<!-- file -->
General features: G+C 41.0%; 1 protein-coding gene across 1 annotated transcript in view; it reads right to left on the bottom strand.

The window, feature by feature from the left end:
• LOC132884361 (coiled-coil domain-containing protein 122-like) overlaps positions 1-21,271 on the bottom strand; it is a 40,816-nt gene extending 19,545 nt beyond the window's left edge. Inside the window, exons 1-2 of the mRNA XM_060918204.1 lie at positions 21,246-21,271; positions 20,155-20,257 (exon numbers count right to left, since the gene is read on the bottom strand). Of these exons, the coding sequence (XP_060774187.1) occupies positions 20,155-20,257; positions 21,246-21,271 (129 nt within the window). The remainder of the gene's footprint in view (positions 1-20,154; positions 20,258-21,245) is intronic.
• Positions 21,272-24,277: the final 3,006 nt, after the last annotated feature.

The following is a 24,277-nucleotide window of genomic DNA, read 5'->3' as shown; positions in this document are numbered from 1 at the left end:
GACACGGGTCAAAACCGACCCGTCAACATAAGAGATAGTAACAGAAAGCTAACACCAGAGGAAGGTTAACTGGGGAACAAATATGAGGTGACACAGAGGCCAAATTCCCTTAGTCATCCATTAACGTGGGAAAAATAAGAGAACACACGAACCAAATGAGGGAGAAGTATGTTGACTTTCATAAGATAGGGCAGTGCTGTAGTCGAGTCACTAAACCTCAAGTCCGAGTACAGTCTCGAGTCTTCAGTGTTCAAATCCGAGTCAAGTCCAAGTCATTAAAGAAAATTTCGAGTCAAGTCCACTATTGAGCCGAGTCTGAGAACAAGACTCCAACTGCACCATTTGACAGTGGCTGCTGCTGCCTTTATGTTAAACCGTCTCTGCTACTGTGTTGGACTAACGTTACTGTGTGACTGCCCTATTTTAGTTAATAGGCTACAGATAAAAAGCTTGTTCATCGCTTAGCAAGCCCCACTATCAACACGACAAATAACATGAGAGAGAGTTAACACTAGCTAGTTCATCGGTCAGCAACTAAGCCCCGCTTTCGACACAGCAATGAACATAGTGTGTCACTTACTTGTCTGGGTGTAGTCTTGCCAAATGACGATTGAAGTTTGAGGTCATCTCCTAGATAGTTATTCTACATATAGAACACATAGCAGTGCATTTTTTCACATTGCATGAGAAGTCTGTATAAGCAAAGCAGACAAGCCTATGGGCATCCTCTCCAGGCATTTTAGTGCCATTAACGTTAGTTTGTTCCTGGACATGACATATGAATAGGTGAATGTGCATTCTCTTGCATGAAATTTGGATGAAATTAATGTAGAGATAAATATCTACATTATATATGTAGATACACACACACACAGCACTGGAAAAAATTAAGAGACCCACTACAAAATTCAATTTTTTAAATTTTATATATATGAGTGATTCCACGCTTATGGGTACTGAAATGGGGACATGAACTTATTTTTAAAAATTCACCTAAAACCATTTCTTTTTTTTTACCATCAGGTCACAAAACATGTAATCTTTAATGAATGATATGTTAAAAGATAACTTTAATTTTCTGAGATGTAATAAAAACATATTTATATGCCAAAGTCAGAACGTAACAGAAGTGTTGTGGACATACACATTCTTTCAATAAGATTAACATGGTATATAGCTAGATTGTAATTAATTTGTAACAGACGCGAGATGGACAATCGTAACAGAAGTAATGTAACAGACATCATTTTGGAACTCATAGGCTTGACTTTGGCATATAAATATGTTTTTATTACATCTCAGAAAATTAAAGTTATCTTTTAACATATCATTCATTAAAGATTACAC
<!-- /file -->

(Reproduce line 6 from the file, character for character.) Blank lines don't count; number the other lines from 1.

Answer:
GACACGGGTCAAAACCGACCCGTCAACATAAGAGATAGTAACAGAAAGCTAACACCAGAGGAAGGTTAACTGGGGAACAAATATGAGGTGACACAGAGGCCAAATTCCCTTAGTCATCCATTAACGTGGGAAAAATAAGAGAACACACGAACCAAATGAGGGAGAAGTATGTTGACTTTCATAAGATAGGGCAGTGCTGTAGTCGAGTCACTAAACCTCAAGTCCGAGTACAGTCTCGAGTCTTCAGTGTTCAAATCCGAGTCAAGTCCAAGTCATTAAAGAAAATTTCGAGTCAAGTCCACTATTGAGCCGAGTCTGAGAACAAGACTCCAACTGCACCATTTGACAGTGGCTGCTGCTGCCTTTATGTTAAACCGTCTCTGCTACTGTGTTGGACTAACGTTACTGTGTGACTGCCCTATTTTAGTTAATAGGCTACAGATAAAAAGCTTGTTCATCGCTTAGCAAGCCCCACTATCAACACGACAAATAACATGAGAGAGAGTTAACACTAGCTAGTTCATCGGTCAGCAACTAAGCCCCGCTTTCGACACAGCAATGAACATAGTGTGTCACTTACTTGTCTGGGTGTAGTCTTGCCAAATGACGATTGAAGTTTGAGGTCATCTCCTAGATAGTTATTCTACATATAGAACACATAGCAGTGCATTTTTTCACATTGCATGAGAAGTCTGTATAAGCAAAGCAGACAAGCCTATGGGCATCCTCTCCAGGCATTTTAGTGCCATTAACGTTAGTTTGTTCCTGGACATGACATATGAATAGGTGAATGTGCATTCTCTTGCATGAAATTTGGATGAAATTAATGTAGAGATAAATATCTACATTATATATGTAGATACACACACACACAGCACTGGAAAAAATTAAGAGACCCACTACAAAATTCAATTTTTTAAATTTTATATATATGAGTGATTCCACGCTTATGGGTACTGAAATGGGGACATGAACTTATTTTTAAAAATTCACCTAAAACCATTTCTTTTTTTTTACCATCAGGTCACAAAACATGTAATCTTTAATGAATGATATGTTAAAAGATAACTTTAATTTTCTGAGATGTAATAAAAACATATTTATATGCCAAAGTCAGAACGTAACAGAAGTGTTGTGGACATACACATTCTTTCAATAAGATTAACATGGTATATAGCTAGATTGTAATTAATTTGTAACAGACGCGAGATGGACAATCGTAACAGAAGTAATGTAACAGACATCATTTTGGAACTCATAGGCTTGACTTTGGCATATAAATATGTTTTTATTACATCTCAGAAAATTAAAGTTATCTTTTAACATATCATTCATTAAAGATTACAC